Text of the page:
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HomeNewsLocal NewsSchools reopen for face-to-face classes on Monday for some students

Schools reopen for face-to-face classes on Monday for some students


by Kevon Browne

St. Kitts and Nevis (WINN): “The Ministry believes that the health and safety of all students, teachers and staff must be given top priority. However, it also holds the view that the continuing education of our students is paramount,” said the Hon. Jonel Powell, Minister with responsibility for education.

Such is the balancing act that officials have to engage in as schools are set to reopen next week.

After a cabinet meeting on Friday, January 7, government officials, through consultation with the health authorities, decided that schools will reopen for face-to-face instruction on Monday, January 10, only for early childhood development facilities and 5th form students.

“These students are in the process of preparing to write CXC examinations and at this critical junction require face-to-face instruction. Therefore, the main objectives during this two week period are to ensure that these students are able to complete their SBAs (School Based Assessments) and remain on target for the completion of the CXC syllabus in time for the exams; which are scheduled for May of 2022.”

Fifth form students from the Basseterre High and Washington Archibald High Schools will report to school for all-day sessions during the first two weeks of the second term and will revert to the shift system from January 24.

According to Minister Powell, secondary school students from first to fourth form, AVEC students and primary school students will commence face-to-face instruction two weeks later on January 24.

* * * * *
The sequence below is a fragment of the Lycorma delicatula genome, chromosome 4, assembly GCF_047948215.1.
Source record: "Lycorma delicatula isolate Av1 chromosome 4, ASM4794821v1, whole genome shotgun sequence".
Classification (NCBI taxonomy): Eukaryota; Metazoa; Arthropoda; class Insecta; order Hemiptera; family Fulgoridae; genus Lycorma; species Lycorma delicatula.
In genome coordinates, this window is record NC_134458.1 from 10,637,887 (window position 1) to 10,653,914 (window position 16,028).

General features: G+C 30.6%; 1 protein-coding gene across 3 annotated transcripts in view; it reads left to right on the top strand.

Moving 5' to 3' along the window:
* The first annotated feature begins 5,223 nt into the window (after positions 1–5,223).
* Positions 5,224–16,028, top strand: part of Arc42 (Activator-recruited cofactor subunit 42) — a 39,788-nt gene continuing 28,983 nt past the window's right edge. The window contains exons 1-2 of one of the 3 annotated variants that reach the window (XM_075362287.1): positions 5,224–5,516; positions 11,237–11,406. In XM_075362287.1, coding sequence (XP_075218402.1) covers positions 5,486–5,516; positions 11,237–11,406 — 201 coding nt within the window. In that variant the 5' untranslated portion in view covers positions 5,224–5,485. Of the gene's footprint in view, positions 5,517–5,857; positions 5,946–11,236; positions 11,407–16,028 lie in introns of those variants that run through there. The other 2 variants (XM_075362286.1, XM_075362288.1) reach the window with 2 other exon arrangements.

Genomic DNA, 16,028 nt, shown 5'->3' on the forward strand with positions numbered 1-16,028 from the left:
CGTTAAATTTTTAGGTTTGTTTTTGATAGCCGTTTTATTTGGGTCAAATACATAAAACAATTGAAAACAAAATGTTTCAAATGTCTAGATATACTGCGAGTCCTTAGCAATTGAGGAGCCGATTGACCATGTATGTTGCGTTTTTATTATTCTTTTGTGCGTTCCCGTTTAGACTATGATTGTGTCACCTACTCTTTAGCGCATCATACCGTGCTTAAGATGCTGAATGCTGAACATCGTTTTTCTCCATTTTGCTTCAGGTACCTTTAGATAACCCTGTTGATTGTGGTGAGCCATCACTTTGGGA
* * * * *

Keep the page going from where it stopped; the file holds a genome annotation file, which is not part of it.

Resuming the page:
During the two weeks, the students will focus on revision work disseminated by the schools and their teachers to be completed. The school will be in communication with parents about the work required.

The Minister urged parents to be guided by their children’s teachers concerning the revision.

WINN contacted a teacher who asked to remain anonymous and shared that regardless of how diligent any teacher may be, the students and parents tend not to be on the same page. From their personal experience, each class will have two or three parents who will ensure that whatever work is sent is completed, but this is not the majority.

The teacher fears that students will still fall behind even with revision work because teachers can introduce no new material.

The new measures are in light of the fourth wave of infections in the Federation. The minister reported that additional teaching staff made up of retired and part-time teachers and ancillary staff are being prepared if there is an outbreak in the staff pool within any of the schools.

Powell also shared that since the start of the new wave, some students and teachers have been infected with COVID-19.


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